How well would the use of makerspaces integrate into the learning objectives within a first year engineering course? Students surveyed by Avrithi reported that the single most important change that could be made to their introduction to engineering class would be to provide more information about the available engineering disciplines (59%) and have lab-sessions incorporated into the course (23%) [6]. Makerspace classes can meet these needs by not only showcasing the modern innovations in science and engineering behind the makerspace equipment, but also provide students related in-class lab activities to learn how to use the equipment. Traditionally, course goals for first year engineering courses often focus on teaching technical competency, design thinking and problem solving, and rapid prototyping [6]. However many universities view the introductory engineering course as a critical retention class to reduce the number of students who change majors or drop out [7]. Many institutions are focusing on instilling a sense of identity and belonging to the field of engineering in their students in an effort to increase retention [8,9]. As one way to instill a sense of belonging, Carbonell et al. found that the integration of the makerspace into various coursework increased technology self-efficacy, affect toward design, design self-efficacy, and sense of belonging [5].

There are multiple examples of universities already using makerspaces with their first-year engineering courses at various levels of integration. New York University requires first-year engineering students enrolled in an introductory course to visit the makerspace for orientation, enticing students to try 3D-printing to earn extra credit on the final project [10]. New Jersey Institute of Technology has used 3D-printing as a way to reinforce 3D modeling with a mini design competition and creation of a spinning top [11]. At the University of Florida, their first-year Engineering Design and Society course teaches human centered design while incorporating makerspace training classes to prepare students for the final term project which must include Arduino and 3D printed designs [12].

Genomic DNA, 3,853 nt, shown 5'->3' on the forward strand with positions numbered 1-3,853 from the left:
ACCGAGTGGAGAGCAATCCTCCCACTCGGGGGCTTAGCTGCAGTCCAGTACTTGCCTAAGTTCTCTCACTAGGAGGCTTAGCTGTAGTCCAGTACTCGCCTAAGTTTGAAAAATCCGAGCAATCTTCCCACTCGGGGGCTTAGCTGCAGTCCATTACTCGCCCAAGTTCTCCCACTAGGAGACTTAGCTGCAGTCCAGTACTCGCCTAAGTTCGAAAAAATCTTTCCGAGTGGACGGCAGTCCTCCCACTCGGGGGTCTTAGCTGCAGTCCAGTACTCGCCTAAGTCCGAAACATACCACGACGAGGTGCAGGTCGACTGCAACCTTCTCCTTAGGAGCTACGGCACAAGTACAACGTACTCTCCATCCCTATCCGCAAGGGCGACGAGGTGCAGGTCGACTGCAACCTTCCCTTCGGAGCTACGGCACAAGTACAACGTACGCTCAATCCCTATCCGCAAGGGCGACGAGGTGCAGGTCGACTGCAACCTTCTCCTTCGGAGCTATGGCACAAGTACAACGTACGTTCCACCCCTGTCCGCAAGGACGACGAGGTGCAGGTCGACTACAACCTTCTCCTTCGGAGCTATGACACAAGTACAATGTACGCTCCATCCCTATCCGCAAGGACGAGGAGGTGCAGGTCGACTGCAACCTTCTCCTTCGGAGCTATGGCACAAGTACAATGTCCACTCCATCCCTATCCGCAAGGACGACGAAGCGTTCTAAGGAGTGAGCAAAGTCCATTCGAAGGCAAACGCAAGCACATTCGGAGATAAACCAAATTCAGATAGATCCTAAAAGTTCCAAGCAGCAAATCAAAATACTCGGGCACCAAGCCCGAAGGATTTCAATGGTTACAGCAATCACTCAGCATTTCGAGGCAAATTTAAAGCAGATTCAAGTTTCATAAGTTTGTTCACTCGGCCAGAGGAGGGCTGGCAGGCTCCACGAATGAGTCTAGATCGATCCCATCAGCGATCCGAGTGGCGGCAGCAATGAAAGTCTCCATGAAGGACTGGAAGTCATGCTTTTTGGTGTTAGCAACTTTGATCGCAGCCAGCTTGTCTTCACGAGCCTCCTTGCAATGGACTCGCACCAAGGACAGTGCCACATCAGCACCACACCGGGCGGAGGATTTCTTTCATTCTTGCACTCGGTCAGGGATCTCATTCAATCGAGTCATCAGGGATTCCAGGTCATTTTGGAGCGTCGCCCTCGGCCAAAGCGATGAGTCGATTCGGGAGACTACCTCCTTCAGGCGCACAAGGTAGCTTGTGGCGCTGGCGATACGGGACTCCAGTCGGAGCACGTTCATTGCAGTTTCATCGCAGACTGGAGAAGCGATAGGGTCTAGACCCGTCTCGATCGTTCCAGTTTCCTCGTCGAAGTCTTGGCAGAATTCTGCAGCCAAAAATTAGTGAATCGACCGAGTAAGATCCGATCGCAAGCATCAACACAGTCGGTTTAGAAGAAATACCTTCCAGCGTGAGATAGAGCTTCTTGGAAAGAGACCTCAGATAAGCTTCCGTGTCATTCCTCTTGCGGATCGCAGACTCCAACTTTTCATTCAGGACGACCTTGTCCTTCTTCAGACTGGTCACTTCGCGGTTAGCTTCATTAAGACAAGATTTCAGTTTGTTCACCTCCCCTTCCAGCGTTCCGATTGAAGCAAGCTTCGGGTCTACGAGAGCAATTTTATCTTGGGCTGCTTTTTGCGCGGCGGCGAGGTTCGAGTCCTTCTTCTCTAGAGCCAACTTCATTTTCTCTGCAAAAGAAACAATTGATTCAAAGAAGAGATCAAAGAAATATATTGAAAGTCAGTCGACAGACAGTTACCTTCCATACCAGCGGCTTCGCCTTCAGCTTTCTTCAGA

This paper documents an effort to modify an existing design project in a first-year engineering course to a team-based project that utilizes various technologies in the campus makerspace, including Arduino, hand-tools, a laser cutter, and 3D-printing. The logistical aspects and challenges of integrating the makerspace into the existing curriculum are discussed, as well as the guidelines for the revised class periods and final project.

This paper also provides an analysis regarding whether integration of a makerspace into a first-year engineering course positively or negatively impacted first-year students developing: 1) an engineering or maker identity, 2) technical skills, and 3) general engineering skills such as curiosity, problem solving, and/or teamwork. Students completed pre/post surveys regarding prior makerspace experience, their first-year makerspace experience, engineering identity, and general engineering skills. The survey results of students who participated in the maker-sections of the course are compared with survey results of a control group who did not have the maker-integration in the same course.

Gillespie, S. M., & Nossoni, G. (2020, June), Results of Integrating a Maker Space into a First-Year Engineering Course Paper presented at 2020 ASEE Virtual Annual Conference Content Access, Virtual On line . 10.18260/1-2--35158